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Dapper Drag Kings :: Dandy Takes the Oasis Stage

by David Elijah-Nahmod

Leigh Crow and Ruby Vixen cohost a recent Dandy show at Oasis
Leigh Crow and Ruby Vixen cohost a recent Dandy show at Oasis  (Source:Amber Gregory)

"A drag king is an antidote to drag queens," says drag king extraordinaire Leigh Crow, who spent 12 years as an Elvis Presley impersonator named Elvis Herselvis. "It's expressing masculinity in a satirical way."

A drag king, Crow explained, can be female or male. For Crow, her life as a king began with her Elvis performances. "I dressed as Elvis on Halloween," she recalls. "A friend who was the owner of a club decided to put on a drag show, and that's what happened."

Crow played the character for twelve years.

"I'd always been a mimic as a kid," she said. "Elvis was an impersonation that I already did. It was a logical choice."

Crow continued to perform after Elvis. Currently she can be seen playing Captain James T. Kirk in the regularly scheduled Star Trek Live shows at the Oasis. She also hosts Dandy, her own Oasis show, which is seen on the second Sunday of every month at 7pm, "with variations," she said.

Crow told the Bay Area Reporter how her show got its name.

"A dandy is someone who is showy or fancy," she explains. "Someone who takes pride in looking sharp."

At a recent Dandy show, a David Bowie impersonator stepped onto the stage and brought down the house. Crow introduced this act, and others, smartly dressed in her Captain Kirk uniform. Though most of the drag kings were biologically female, there was one man on the stage, and popular local drag chanteuse Katya Smirnoff-Skyy made a guest appearance.

"Typically, we have a first act that's all live singing," Crow said. "The second act is lip syncing. There are variations; we don't always stick to the formula. We encourage audience participation. We have performers back who connect well with the audience."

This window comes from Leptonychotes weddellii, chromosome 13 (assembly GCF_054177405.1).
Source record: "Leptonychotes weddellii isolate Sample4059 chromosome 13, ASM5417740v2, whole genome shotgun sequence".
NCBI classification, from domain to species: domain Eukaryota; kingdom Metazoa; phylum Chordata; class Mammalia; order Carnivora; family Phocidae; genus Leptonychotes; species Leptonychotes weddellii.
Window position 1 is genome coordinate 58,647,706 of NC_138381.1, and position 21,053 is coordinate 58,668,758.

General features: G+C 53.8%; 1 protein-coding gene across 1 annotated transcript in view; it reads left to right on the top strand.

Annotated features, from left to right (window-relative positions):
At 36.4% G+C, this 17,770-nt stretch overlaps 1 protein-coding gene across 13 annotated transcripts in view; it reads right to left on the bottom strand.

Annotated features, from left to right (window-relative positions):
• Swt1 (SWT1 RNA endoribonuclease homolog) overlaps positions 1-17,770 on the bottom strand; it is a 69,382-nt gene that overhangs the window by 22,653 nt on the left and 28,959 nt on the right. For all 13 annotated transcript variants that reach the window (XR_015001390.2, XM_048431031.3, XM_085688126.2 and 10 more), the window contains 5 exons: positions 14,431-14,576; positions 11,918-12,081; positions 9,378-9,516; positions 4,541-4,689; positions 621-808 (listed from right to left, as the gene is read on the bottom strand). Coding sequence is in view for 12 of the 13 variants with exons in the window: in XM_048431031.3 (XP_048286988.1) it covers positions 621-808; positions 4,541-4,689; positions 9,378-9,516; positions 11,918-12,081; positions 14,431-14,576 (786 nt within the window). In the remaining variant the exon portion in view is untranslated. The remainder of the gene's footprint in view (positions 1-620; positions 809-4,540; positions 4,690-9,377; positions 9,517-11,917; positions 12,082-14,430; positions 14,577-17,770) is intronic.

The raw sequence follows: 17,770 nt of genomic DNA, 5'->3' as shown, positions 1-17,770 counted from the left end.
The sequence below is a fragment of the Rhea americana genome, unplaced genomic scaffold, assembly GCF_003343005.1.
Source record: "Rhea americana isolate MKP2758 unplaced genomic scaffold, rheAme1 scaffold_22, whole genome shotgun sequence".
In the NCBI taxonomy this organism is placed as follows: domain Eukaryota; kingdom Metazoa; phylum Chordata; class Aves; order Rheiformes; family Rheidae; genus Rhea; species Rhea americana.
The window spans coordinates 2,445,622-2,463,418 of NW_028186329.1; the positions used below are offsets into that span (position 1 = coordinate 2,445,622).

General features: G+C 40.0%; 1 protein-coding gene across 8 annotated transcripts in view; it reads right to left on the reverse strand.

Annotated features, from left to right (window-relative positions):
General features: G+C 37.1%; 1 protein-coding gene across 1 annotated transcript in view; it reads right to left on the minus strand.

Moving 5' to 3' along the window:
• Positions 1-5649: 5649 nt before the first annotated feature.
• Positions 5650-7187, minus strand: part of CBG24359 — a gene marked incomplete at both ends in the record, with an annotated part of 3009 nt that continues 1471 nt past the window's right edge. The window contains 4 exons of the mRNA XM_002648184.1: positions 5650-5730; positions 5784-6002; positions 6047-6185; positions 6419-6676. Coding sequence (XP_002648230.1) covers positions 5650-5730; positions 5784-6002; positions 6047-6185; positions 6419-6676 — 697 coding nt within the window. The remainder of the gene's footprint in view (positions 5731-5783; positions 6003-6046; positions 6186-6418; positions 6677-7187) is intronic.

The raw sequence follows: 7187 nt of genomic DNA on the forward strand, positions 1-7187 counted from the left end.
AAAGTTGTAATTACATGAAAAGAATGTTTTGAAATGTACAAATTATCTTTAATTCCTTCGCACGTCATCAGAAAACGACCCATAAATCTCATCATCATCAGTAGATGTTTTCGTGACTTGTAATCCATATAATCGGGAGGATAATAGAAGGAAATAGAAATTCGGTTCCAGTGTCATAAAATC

One performer audiences might see at Dandy is Meghan Eason, whose stage persona is named Meat Flap.

"I have always been very inspired by Meat Loaf," Eason explained. "So, when I decided I wanted to do drag, I spent a lot of time thinking of men and the name just seemed appropriate."

Eason recalled what inspired her to become a drag king.

"When I started doing stage performance I started with burlesque," she said. "That is more of a feminine expression. That was a foreign concept to me because I always felt more masculine than feminine. So becoming a drag king felt very natural and became kind of necessary for me."

Connecting with her audience is paramount to Eason.

"I hope people will take away the experience of having a great time for two hours," she said. "Our audience is made up mostly of queer people and they often have a lot on their minds like political stuff, work life and home life, so having something where they show up and get out of their heads and into our heads is important."

For Crow, Dandy is a personal project. "This is the show I want to be in and that I want to see," she said. "So we had to produce it and to make it happen."

She tipped her hat to Ruby Vixen, her partner, co-producer and co-host, and to Oasis co-owner D'Arcy Drollinger.

"D'arcy has been super-supportive," she said. "We're grateful for the support. We're trying to create a drag king culture. We're trying to support up and coming drag kings of any stripe."

Dandy can usually be seen at Oasis on the second Sunday of every month at 7pm, though the schedule does change on occasion.

Dandy at Oasis, 298 11th St. $20.00 reserved seating, $10 standing room, $200 champagne table. Next show is April 8. www.sfoasis.com

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